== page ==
Researchers believe they have discovered fossils of the earliest insects covered in pollen from around 280 million years back in Russia. The remains of these ancient earwig-like insects, known as tillyardembiids, were found in a lagoon. These extinct tillyardembiids had pollen preserved on their heads, thoraces, legs, and abdomens, a researcher, Dr. Alexander Khramov, said.
Paleontologists in Russia discovered fossil remains of ancient earwig-like insects, known as tillyardembiids, in a lagoon near the village of Chekarda, about 1,600km from Moscow. These tillyardembiids, which hail from the Paleozoic era from around 542 to 250 million years ago, were found covered in pollen from seed-producing, non-flowering plants known as gymnosperms. This was long before flowering plants became more common, sometime between 100 to 50 million years ago. The scientists said their findings, published in the journal Biology Letters, predate the earliest known pollen-covered insects by 120 million years.
They also believe the behavior of these tillyardembiids could be seen as a precursor to insect pollination. Dr. Alexander Khramov, a senior researcher at the Paleontological Institute, Russian Academy of Science in Moscow, said: “Our discovery sheds light on the early evolution of insect pollination. “It provides direct, smoking-gun evidence of pollen dispersion by Paleozoic insects.” Dr. Khramov and his colleagues found a handful of extinct tillyardembiids with pollen preserved on their heads, thoraces, legs, and abdomens.
Recently, Khramov and his colleagues scrutinized 425 fossils of Tillyardembia in the institute’s collection. Six had clumps of pollen grains trapped on their heads, legs, thoraxes, or abdomens, the team reports on February 28 in Biology Letters. A proportion that small isn’t surprising, Khramov says, because the fossils were preserved in what started out as fine-grained sediments. The early stages of fossilization in such material would tend to wash away pollen from the insects’ remains.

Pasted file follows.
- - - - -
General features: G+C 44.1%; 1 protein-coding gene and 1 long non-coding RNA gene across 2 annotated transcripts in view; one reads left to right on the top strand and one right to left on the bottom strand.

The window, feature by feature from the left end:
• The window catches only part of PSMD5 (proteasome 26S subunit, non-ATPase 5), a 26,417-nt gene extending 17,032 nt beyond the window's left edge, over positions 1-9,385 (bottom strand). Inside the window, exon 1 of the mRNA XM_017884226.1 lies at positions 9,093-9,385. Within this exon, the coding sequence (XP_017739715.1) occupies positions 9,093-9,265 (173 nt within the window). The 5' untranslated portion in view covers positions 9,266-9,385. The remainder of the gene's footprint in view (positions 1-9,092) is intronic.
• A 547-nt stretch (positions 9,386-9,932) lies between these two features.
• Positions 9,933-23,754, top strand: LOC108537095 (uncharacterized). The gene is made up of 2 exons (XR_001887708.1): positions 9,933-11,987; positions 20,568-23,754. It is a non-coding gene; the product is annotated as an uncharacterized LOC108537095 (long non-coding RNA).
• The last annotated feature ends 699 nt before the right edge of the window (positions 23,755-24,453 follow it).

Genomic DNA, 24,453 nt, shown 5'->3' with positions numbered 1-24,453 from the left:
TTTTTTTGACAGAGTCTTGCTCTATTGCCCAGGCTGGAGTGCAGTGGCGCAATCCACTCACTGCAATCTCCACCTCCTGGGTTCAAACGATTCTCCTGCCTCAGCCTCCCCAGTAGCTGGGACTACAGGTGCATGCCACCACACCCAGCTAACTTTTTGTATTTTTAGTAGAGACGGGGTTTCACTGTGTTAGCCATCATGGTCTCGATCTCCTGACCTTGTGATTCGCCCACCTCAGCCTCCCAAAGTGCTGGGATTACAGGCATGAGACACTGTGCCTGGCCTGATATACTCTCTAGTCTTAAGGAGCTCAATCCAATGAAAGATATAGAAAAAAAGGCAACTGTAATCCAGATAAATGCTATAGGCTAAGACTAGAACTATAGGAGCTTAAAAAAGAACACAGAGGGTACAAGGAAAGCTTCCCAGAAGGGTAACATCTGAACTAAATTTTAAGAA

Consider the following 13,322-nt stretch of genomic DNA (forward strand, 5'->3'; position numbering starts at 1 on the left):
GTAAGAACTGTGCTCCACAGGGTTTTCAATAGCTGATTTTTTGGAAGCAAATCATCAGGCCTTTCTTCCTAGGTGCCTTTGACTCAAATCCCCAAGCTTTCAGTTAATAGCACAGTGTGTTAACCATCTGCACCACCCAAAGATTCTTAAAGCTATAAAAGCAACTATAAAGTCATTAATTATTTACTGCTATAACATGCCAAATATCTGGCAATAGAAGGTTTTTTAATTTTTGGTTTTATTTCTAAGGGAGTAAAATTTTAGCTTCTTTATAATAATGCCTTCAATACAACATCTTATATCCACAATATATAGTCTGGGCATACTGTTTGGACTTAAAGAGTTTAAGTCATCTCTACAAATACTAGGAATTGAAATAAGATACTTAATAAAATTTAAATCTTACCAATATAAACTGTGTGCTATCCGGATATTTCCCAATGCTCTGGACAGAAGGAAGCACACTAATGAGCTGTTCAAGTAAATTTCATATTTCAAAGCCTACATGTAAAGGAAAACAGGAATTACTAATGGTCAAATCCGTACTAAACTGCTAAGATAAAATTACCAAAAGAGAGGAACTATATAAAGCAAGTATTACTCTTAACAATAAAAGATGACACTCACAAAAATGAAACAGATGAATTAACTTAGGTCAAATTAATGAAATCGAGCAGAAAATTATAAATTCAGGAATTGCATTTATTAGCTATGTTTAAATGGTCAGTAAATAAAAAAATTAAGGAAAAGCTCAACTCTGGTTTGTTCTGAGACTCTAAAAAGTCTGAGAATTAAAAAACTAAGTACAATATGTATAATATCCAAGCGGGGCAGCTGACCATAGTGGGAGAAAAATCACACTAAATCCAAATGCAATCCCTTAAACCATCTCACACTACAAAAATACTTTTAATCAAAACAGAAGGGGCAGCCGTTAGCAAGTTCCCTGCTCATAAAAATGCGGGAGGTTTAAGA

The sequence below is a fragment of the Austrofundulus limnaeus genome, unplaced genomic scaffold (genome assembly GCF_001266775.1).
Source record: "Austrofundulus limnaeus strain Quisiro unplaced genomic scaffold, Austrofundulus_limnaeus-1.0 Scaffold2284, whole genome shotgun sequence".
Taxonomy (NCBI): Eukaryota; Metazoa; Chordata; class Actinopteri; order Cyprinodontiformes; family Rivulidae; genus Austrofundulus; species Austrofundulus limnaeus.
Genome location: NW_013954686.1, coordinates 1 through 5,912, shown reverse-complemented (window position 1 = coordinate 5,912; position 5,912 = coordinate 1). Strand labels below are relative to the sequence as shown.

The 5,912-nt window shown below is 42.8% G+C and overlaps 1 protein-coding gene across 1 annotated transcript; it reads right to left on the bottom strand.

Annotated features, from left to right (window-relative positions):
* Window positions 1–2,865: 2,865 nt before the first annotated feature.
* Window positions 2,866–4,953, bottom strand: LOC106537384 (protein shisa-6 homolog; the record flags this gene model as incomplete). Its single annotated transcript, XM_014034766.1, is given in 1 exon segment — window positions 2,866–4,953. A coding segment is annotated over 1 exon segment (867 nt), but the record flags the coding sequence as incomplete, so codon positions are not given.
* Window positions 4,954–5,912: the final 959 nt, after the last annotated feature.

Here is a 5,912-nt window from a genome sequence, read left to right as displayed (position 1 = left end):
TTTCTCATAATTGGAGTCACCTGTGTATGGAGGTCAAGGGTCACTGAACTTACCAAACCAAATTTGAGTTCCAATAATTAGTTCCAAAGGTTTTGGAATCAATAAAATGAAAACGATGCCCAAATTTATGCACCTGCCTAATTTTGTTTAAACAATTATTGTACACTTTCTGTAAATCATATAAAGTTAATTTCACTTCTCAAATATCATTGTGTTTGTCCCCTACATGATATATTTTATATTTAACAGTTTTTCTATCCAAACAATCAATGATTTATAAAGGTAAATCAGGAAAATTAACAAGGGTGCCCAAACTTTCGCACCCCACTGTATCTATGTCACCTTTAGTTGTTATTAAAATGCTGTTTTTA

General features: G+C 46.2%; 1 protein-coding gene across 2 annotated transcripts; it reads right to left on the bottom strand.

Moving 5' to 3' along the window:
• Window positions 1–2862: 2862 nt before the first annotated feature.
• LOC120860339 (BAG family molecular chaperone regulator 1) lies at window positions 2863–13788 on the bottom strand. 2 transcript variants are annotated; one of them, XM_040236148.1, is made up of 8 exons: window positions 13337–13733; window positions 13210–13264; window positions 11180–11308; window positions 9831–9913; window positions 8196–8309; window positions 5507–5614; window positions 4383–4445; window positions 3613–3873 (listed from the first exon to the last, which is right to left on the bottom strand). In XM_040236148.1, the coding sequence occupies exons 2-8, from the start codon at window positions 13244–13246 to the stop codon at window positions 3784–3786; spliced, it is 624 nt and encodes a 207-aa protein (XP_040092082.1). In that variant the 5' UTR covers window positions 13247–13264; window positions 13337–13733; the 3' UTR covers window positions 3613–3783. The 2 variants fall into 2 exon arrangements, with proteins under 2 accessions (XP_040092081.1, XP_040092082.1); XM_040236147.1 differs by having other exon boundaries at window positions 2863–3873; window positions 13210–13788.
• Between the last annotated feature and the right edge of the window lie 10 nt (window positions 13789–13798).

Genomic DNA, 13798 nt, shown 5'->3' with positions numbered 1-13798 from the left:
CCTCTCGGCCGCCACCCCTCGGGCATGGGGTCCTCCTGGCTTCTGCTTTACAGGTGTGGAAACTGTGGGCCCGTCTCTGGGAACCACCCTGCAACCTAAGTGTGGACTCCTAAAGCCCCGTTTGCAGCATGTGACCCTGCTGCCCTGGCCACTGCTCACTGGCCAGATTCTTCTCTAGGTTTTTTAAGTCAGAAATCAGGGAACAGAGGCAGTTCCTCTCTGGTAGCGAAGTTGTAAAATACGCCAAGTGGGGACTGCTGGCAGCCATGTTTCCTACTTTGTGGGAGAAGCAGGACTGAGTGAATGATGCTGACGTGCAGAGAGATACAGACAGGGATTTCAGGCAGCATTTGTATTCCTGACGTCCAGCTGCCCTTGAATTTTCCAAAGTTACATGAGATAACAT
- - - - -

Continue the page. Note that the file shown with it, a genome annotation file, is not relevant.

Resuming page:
The pollen-laden insects had only a couple of types of pollen trapped on them, the team found, suggesting that the critters were very selective in the tree species they visited. “That sort of specialization is in line with potential pollinators,” says Michael Engel, a paleoentomologist at the University of Kansas in Lawrence who was not involved in the study. “There’s probably vast amounts of such specialization that occurred even before Tillyardembia, we just don’t have evidence of it yet.”
Further study of these fossils might reveal if Tillyardembia had evolved special pollen-trapping hairs or other such structures on their bodies or heads, says Conrad Labandeira, a paleoecologist at the National Museum of Natural History in Washington, D.C., also not part of the study. It would also be interesting, he says, to see if something about the pollen helped it stick to the insects. If the pollen grains had structures that enabled them to clump more readily, for example, then those same features may have helped them grab Velcro-like onto any hairlike structures on the insects’ bodies.
Source: Science News